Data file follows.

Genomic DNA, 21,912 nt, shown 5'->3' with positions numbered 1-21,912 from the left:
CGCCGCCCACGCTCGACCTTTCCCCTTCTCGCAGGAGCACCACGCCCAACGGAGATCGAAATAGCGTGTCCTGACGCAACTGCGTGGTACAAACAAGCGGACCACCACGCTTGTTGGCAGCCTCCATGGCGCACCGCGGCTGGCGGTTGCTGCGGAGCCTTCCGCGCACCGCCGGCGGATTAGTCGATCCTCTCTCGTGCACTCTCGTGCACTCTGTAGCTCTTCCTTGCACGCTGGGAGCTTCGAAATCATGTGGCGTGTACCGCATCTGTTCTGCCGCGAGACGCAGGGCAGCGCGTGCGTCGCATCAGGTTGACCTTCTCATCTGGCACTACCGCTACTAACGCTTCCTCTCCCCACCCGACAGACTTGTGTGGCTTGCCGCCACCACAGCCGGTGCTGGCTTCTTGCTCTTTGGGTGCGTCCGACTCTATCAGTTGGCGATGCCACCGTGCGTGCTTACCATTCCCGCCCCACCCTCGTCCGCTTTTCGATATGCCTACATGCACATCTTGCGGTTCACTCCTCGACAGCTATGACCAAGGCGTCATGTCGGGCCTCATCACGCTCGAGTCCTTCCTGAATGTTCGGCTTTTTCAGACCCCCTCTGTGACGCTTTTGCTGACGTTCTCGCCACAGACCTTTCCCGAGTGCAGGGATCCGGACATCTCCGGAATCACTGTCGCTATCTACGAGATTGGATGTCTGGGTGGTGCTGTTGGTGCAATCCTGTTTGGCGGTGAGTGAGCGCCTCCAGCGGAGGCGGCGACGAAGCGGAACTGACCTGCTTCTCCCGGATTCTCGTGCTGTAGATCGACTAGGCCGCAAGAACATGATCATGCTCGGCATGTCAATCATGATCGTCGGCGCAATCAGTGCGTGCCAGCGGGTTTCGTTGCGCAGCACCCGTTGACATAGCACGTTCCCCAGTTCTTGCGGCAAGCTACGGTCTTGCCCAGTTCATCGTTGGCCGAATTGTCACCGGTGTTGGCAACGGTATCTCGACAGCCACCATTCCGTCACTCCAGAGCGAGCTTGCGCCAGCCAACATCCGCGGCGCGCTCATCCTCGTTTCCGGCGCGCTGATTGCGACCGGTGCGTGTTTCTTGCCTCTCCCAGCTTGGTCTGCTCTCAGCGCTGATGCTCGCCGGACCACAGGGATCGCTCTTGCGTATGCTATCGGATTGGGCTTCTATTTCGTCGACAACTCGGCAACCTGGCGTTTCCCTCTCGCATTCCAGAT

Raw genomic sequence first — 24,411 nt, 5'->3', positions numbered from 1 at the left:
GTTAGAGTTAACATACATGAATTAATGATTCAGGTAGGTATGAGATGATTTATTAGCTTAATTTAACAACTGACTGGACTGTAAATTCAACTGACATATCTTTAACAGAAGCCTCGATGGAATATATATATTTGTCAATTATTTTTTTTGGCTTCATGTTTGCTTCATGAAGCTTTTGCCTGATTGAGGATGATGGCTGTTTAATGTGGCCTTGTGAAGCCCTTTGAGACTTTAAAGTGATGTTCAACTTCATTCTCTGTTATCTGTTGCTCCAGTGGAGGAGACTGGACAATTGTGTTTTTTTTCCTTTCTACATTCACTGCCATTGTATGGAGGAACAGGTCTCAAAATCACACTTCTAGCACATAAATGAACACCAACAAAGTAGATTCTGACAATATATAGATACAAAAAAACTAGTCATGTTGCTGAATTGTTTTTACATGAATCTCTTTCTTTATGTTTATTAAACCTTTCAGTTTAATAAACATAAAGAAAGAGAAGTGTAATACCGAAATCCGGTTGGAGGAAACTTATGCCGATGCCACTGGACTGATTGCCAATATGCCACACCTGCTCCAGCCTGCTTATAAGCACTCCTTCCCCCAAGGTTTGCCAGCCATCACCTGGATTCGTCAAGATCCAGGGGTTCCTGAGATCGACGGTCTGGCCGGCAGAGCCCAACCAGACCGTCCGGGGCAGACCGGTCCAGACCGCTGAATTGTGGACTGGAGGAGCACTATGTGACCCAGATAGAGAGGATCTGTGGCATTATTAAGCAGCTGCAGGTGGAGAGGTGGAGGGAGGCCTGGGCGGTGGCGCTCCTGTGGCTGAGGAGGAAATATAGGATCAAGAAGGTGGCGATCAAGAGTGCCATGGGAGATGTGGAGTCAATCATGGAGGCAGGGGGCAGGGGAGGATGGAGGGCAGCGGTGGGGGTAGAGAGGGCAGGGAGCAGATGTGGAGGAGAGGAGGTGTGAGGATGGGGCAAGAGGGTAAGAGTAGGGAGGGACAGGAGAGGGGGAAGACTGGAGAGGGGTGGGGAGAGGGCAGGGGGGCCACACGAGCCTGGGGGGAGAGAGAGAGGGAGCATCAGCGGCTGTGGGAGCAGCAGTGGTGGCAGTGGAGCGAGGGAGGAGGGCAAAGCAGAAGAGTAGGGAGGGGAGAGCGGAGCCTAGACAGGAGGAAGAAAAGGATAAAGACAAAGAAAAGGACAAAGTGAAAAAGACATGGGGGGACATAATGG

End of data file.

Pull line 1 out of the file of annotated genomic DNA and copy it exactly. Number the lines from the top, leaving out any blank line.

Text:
Genomic DNA, 21,912 nt, shown 5'->3' with positions numbered 1-21,912 from the left: